Then he mused: "Six back." In that instant, he caught sight of a menacing figure making a highly improbable birdie from sodden sand on the right of the 18th, to move two strokes clear of the Ulsterman into third place. Without pausing for breath, McDowell continued, "and Tiger Woods holing bunker shots and all kinds of fun stuff. I guess we knew that one was in before it even got there."
As an exercise in hiding one's emotions, it was an impressive performance from McDowell, who must have been seriously jolted by this spectacular effort from the championship favourite. Comfortable in his status as the 2010 US Open champion, he would not have been intimidated by Brandt Snedeker, a former American college rival. Nor by Adam Scott's attempt at becoming the first Major winner employing a broomhandle putter.
Lytham, meanwhile, did its best to adhere to the original golfing tradition of rewarding sustained accuracy, often at the expense of power. Through a stubborn refusal to be overwhelmed, it demands, at its most formidable, a more calculated strategy unless one happens to possess the remarkable recovery skills of Ballesteros.
In this context, it has delivered a string of brilliant champions. One need look no further back than its last four stagings, which were won by the illustrious Spaniard twice, Tom Lehman and David Duval, all of whom were world number one at a stage in their careers.
Yet much of its traditional fire has been dampened by the recent spate of horrendous weather. Indeed the significantly extended greens staff were in action yesterday from daybreak, attempting to remove lingering water from a number of bunkers on lower-lying areas of the links.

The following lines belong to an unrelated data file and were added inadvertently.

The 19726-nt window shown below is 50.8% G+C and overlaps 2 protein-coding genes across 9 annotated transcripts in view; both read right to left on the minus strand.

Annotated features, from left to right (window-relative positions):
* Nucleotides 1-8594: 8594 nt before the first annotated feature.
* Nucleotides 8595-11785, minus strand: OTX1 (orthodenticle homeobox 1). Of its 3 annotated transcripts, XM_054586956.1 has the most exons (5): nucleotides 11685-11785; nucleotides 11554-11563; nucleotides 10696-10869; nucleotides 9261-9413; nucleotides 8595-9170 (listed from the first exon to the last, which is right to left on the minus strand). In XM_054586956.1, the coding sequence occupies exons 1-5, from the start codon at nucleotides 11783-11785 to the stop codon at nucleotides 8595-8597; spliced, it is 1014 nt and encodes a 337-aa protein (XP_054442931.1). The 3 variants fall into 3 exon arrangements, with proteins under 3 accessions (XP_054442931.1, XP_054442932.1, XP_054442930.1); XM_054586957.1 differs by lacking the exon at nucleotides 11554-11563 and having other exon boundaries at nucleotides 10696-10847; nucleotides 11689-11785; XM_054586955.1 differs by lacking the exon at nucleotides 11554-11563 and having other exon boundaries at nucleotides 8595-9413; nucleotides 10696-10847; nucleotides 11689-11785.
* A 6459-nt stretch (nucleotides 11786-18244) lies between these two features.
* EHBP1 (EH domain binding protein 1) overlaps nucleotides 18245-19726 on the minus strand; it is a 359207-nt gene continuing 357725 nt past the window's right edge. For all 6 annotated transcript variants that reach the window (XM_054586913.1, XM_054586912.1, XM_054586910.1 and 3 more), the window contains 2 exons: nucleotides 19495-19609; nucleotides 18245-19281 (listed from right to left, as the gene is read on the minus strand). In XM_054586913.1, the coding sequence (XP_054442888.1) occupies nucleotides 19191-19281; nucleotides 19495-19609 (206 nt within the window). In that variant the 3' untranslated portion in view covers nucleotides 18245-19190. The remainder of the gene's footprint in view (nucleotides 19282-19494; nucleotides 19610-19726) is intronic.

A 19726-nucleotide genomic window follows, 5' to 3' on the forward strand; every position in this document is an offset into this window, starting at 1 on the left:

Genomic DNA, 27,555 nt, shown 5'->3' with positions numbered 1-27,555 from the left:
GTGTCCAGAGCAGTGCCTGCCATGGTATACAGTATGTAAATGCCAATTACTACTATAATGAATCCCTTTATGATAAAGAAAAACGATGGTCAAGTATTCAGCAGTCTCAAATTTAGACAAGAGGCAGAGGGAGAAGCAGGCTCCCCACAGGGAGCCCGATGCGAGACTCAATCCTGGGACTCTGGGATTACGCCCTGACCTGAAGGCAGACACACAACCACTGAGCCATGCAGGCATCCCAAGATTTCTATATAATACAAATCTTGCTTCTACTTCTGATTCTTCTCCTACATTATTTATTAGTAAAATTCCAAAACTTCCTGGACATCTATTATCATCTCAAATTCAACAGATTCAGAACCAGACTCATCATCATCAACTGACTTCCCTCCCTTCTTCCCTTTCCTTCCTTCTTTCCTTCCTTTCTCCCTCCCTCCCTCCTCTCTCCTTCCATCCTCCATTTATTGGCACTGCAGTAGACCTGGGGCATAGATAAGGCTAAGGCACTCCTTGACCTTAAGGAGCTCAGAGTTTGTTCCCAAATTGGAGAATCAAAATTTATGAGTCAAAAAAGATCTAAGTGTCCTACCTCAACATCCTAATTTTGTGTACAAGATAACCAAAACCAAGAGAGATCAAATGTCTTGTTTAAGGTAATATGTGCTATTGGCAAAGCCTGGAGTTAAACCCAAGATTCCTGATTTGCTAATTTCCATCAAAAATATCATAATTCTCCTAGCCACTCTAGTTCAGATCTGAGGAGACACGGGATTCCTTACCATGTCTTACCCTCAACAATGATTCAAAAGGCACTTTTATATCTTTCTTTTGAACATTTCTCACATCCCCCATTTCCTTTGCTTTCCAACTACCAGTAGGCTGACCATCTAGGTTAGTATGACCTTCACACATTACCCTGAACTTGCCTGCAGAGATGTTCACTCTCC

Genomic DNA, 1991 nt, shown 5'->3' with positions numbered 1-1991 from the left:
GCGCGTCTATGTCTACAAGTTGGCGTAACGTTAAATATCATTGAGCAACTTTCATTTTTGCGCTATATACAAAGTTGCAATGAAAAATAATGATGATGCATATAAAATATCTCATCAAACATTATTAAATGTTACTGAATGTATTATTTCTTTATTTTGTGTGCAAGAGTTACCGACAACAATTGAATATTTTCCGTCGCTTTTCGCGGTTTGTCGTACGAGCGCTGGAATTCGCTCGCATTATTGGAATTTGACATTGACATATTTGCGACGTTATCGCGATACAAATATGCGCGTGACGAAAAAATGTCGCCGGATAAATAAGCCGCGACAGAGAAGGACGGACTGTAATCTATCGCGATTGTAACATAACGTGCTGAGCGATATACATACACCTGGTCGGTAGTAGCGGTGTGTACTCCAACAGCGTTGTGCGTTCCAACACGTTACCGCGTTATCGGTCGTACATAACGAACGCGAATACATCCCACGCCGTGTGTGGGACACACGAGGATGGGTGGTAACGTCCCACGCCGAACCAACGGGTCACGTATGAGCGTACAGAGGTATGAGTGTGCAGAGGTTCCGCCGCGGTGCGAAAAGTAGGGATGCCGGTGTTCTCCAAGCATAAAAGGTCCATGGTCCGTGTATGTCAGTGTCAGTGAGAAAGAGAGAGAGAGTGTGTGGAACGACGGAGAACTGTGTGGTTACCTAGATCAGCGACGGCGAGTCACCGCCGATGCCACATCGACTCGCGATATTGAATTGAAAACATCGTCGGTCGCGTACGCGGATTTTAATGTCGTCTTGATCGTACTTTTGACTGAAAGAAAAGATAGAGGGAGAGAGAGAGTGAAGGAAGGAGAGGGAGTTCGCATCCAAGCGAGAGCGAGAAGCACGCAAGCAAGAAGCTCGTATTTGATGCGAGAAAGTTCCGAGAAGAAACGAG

McDowell's claim on Friday evening that the course was "on the edge of being unplayable", was over-stating the case, given the quality of the play produced by the leading challengers. Still, problems persisted during the third round. Pools of water of varying dimensions remained in bunkers on the first, second, fourth, 15th, 16th and 17th holes, despite the best efforts of the staff using pumps and every conceivable device to overcome the situation.
This, apparently, was no more than an inevitable consequence of the cumulative effect of recent rain raising the water table way above the normal height for this time of year.
Tom Watson, playing in his 35th Open, felt that the fundamental problem had to do with the nature of the terrain. "I don't see this piece of property being 40ft of sand, like some of the others that we play on," he said. "You see a lot of mud out there, which means it doesn't drain very well in certain areas."
Whatever the reason, serious logistical limitations with Lytham were seriously exposed in a week in which Royal Portrush was effectively ruled out as an Open venue, certainly for at least another decade. Even with park-and-ride arrangements, spectators had to walk long distances to get to the course and the pressure on limited car-park space was exacerbated by the inevitable muddy conditions.
The one area in which it clearly scores is in accommodation, with Blackpool and all its hotels just a few miles up the road. But in terms of other key details, such as traffic and parking areas, it has been the least efficient Open venue I have experienced in recent memory.
We can but look to a worthy winner by way of compensation.
Sunday Indo Sport